You asked me to report upon the state of gang activity in London, specifically as it pertains to the feeding of the black market. I can confirm that the most powerful faction remains the Costello Family, who count among their many activities robbery, extortion, and the operation of illegal drinking and gambling clubs throughout Soho. The Costellos have been dominant for a generation but there are signs that challengers are beginning to eye their crown. Chief among those is the Jack Spot Mob, led by the eponymous Spot, a powerful brawler from the Upton Park area of East London. He has banded together with several dozen gypsies and my intelligence is that he is extending his influence towards the West. There have already been minor skirmishes between the two gangs and I predict worse is to come if the problem is not tackled.

I understand that this is not what you wanted to hear. My recommendation, as laid out in my separate memorandum to you, remains: the creation of a dedicated “Ghost” Squad to infiltrate the gangs and seek the evidence that will lead to their destruction. Without wishing to appear immodest, I would be happy to put myself forward to lead this Squad.

Sincerely,

D.I. C. Murphy

24th May

2

ENGLAND LOOKED TIRED AND ILL as the train shuffled north-east, picking its way through the blasted suburbs of Basingstoke and then into South London. Particles of brick dust hung in the air, disturbed by the passage of the train. Slag heaps were choked with weeds and thick grass. Whole terraces had been flattened. Long lines of industrial chimneys stood smokeless, stiffly naked against the sky, in huddles over empty workshops. The cellars of demolished houses had been turned into static reservoirs, waters glittering darkly in the fading twilight. A pack of feral dogs, their owners dead or disappeared, clambered onto a pile of rubble and howled at the train as it passed. Familiar roads and streets had been rendered unrecognisable.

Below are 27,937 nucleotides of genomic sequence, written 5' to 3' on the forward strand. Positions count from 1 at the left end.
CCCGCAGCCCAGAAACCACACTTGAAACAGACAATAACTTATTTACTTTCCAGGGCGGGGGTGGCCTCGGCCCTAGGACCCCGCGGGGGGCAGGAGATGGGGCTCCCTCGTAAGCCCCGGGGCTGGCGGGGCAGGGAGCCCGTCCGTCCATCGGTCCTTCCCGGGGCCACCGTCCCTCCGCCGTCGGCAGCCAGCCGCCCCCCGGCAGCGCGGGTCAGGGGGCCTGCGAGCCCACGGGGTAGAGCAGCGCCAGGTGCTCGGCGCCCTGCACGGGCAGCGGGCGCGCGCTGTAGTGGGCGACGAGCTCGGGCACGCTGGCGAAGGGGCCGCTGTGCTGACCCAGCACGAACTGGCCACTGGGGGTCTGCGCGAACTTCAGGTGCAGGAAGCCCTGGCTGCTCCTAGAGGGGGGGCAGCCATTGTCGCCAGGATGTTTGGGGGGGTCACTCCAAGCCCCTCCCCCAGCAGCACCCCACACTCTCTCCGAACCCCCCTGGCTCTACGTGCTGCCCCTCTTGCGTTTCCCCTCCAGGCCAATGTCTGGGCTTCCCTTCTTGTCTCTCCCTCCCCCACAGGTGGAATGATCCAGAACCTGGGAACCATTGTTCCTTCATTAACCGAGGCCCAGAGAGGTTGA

The carriage was full of soldiers, loaded down with kitbags, mementoes, trophies. Edward’s own bag was jammed into the overhead rack, the curved blade of his kukri tucked into a loop of fabric. The atmosphere was pensive. They could all see it: things had changed. England had changed. There had been female railway porters at Portsmouth, for goodness sake. Edward had heard, like everyone, that women had been working in factories. He assumed things would have quickly settled back down again and returned to normal. But the Axis had been defeated and there they were, women, still doing men’s work. And they had gone butch. At all ages and on every social level, they had taken to uniforms. They wore jackets, trousers and sensible shoes. It was a rum lot. Vexed comments were exchanged between boys to whom this was not a welcome development. It was certainly going to take some getting used to.

The door to the compartment opened and a soldier hauled his kitbag inside. “Well, I’ll be,” he said, a delighted smile upon his face. “It’s the brawler from Calcutta.”

Edward beamed back at him. “Costello, isn’t it?”

“The very same. What are the chances, eh?”

“Did you just come ashore?”

“Yesterday. What about you?”

“A week,” Edward said. “There were a few things to tie up and now that’s that. Done.”

“You’re out?”

“Seven years later. You?”

“The same. And not a moment too soon.”

Joseph Costello sat down opposite and dropped his kitbag to the floor. He untied the toggle, tugged the mouth of the bag open and reached inside for a bottle of gin. “A little something to celebrate?”

“Where did you get that from?”

“Ways and means. Want to wet your whistle?”

“Don’t mind if I do.”

They both took their army-issue tin cups and Joseph poured out two large measures. “So what are you looking forward to most?”